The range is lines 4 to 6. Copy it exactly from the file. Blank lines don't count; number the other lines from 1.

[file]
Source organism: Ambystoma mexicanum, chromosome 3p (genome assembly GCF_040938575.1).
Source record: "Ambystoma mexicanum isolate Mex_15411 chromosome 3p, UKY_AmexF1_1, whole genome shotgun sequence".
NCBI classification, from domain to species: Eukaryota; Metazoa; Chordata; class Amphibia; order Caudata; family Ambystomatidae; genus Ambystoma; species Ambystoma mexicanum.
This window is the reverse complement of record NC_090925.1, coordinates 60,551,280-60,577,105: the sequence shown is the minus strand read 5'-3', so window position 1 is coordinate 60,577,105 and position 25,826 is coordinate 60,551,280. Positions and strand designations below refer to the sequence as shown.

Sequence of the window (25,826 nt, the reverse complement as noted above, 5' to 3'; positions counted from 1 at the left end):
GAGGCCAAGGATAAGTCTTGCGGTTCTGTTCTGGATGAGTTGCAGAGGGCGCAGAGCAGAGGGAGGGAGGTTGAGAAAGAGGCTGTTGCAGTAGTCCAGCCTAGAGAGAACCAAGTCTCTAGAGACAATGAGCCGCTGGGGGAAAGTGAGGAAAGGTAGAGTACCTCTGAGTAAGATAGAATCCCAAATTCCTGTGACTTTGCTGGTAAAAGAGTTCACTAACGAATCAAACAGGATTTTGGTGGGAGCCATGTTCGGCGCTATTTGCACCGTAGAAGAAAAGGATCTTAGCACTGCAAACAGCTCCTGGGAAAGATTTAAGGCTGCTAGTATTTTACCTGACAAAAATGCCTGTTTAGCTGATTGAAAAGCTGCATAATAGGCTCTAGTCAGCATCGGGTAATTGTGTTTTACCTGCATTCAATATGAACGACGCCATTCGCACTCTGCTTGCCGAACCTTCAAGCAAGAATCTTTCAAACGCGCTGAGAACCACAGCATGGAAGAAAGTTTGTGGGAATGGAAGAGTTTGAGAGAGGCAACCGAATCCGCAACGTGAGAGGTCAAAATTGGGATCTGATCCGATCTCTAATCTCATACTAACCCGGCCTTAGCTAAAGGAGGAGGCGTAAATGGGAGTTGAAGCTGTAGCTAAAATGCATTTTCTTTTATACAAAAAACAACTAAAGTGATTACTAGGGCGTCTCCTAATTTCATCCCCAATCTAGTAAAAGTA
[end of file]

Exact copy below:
This window is the reverse complement of record NC_090925.1, coordinates 60,551,280-60,577,105: the sequence shown is the minus strand read 5'-3', so window position 1 is coordinate 60,577,105 and position 25,826 is coordinate 60,551,280. Positions and strand designations below refer to the sequence as shown.

Sequence of the window (25,826 nt, the reverse complement as noted above, 5' to 3'; positions counted from 1 at the left end):
GAGGCCAAGGATAAGTCTTGCGGTTCTGTTCTGGATGAGTTGCAGAGGGCGCAGAGCAGAGGGAGGGAGGTTGAGAAAGAGGCTGTTGCAGTAGTCCAGCCTAGAGAGAACCAAGTCTCTAGAGACAATGAGCCGCTGGGGGAAAGTGAGGAAAGGTAGAGTACCTCTGAGTAAGATAGAATCCCAAATTCCTGTGACTTTGCTGGTAAAAGAGTTCACTAACGAATCAAACAGGATTTTGGTGGGAGCCATGTTCGGCGCTATTTGCACCGTAGAAGAAAAGGATCTTAGCACTGCAAACAGCTCCTGGGAAAGATTTAAGGCTGCTAGTATTTTACCTGACAAAAATGCCTGTTTAGCTGATTGAAAAGCTGCATAATAGGCTCTAGTCAGCATCGGGTAATTGTGTTTTACCTGCATTCAATATGAACGACGCCATTCGCACTCTGCTTGCCGAACCTTCAAGCAAGAATCTTTCAAACGCGCTGAGAACCACAGCATGGAAGAAAGTTTGTGGGAATGGAAGAGTTTGAGAGAGGCAACCGAATCCGCAACGTGAGAGGTCAAAATTGGGATCTGATCCGATCTCTAATCTCATACTAACCCGGCCTTAGCTAAAGGAGGAGGCGTAAATGGGAGTTGAAGCTGTAGCTAAAATGCATTTTCTTTTATACAAAAAACAACTAAAGTGATTACTAGGGCGTCTCCTAATTTCATCCCCAATCTAGTAAAAGTA